Studies show that motivation has a larger effect on productivity and quality
than any other factor.

Managers lead from the front / walk the talk.

BlackBay Parcel Force overtime - after counting overtime hours equated to aprx 50c an hour.

* Adding people to Late Project
What can we do to make this go faster?
Do you need more engineers?

Throwing more engineers at a problem usually makes it worse.
The only definite way to get something built faster is to build a smaller thing.

* Noisy, Crowded Offices
Noise everywhere kills deep thought.
Allow your developers to create a space that they love working in.

When I work from home my days are far more productive than
when working for a company that insists on cramming as many workers around you into as small
a space as possible.

* Email
Content is only 7% of communication.
The rest is voice / tone / body language and context.

Takes much longer to craft emails than to just open your mouth.
We have many effective communication tools now. Lets use them.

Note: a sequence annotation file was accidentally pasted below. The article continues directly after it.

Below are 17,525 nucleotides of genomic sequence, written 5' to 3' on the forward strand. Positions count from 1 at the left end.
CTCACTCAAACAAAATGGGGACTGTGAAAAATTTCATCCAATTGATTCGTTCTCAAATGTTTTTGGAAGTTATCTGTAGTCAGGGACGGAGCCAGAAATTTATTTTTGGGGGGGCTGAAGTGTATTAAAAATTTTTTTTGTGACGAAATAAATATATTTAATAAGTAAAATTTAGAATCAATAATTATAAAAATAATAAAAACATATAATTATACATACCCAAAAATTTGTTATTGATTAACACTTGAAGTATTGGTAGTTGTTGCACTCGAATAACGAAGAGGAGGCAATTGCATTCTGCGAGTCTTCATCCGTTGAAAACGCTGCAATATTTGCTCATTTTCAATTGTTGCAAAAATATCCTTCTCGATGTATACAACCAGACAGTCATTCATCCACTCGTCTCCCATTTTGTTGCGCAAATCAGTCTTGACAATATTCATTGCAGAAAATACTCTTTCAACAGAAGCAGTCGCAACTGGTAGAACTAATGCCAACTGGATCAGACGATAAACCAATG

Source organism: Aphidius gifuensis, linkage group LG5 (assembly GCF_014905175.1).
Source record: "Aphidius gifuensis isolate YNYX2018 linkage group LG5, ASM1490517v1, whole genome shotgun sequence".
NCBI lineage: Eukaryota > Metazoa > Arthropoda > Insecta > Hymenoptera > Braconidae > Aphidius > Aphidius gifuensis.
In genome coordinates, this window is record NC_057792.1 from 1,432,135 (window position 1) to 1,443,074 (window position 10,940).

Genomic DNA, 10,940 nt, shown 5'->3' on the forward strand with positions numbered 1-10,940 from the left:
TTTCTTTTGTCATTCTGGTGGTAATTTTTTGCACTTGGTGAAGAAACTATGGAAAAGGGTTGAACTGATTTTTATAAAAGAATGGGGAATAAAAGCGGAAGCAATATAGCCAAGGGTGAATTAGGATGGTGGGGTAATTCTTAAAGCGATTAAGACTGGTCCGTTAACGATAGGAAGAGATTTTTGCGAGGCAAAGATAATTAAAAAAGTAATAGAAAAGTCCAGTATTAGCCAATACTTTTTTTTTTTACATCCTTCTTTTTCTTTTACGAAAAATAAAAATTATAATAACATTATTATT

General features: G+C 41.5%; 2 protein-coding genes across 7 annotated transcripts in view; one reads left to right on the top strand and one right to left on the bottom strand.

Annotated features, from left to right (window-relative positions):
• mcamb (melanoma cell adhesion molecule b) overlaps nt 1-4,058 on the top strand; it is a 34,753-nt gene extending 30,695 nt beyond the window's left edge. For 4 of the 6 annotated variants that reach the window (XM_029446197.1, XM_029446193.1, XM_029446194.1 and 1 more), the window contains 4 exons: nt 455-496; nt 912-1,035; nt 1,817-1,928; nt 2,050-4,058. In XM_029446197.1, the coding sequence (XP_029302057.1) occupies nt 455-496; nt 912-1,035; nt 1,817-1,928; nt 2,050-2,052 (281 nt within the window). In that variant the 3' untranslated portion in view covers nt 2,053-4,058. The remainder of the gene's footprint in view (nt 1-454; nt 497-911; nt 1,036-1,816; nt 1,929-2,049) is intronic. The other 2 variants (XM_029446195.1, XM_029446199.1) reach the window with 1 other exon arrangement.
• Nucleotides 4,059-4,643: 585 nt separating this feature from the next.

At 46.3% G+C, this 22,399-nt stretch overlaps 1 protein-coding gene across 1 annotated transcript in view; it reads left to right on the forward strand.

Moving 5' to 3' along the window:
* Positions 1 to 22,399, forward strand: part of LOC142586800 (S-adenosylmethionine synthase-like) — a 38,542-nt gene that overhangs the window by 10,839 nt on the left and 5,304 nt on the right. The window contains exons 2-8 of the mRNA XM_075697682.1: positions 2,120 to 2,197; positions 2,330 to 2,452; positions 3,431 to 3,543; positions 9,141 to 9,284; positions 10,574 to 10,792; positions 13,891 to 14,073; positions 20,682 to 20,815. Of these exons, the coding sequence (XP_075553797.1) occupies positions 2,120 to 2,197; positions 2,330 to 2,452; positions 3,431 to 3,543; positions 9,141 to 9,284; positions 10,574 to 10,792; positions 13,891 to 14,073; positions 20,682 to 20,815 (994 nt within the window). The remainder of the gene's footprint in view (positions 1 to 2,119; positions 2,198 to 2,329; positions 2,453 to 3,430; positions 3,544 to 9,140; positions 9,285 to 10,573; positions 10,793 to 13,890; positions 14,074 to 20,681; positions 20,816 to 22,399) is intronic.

* Meetings
Just be aware that this is actually not creating software. Just be careful when you hold them.
Often developers work late because it's the only time they don't get interruptions and they have
quiet time to concentrate.

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Biggest Morale & Productivity killers
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You’re going to need visibility.
Track add-hock requests and interruptions.

In a previous Scrum Team that I was Scrum Master of,
Development Team added another metric to burn down chart.

Every time a developer was interrupted during a Sprint, they would record
the time / reason / who interrupted them, on the burn down chart.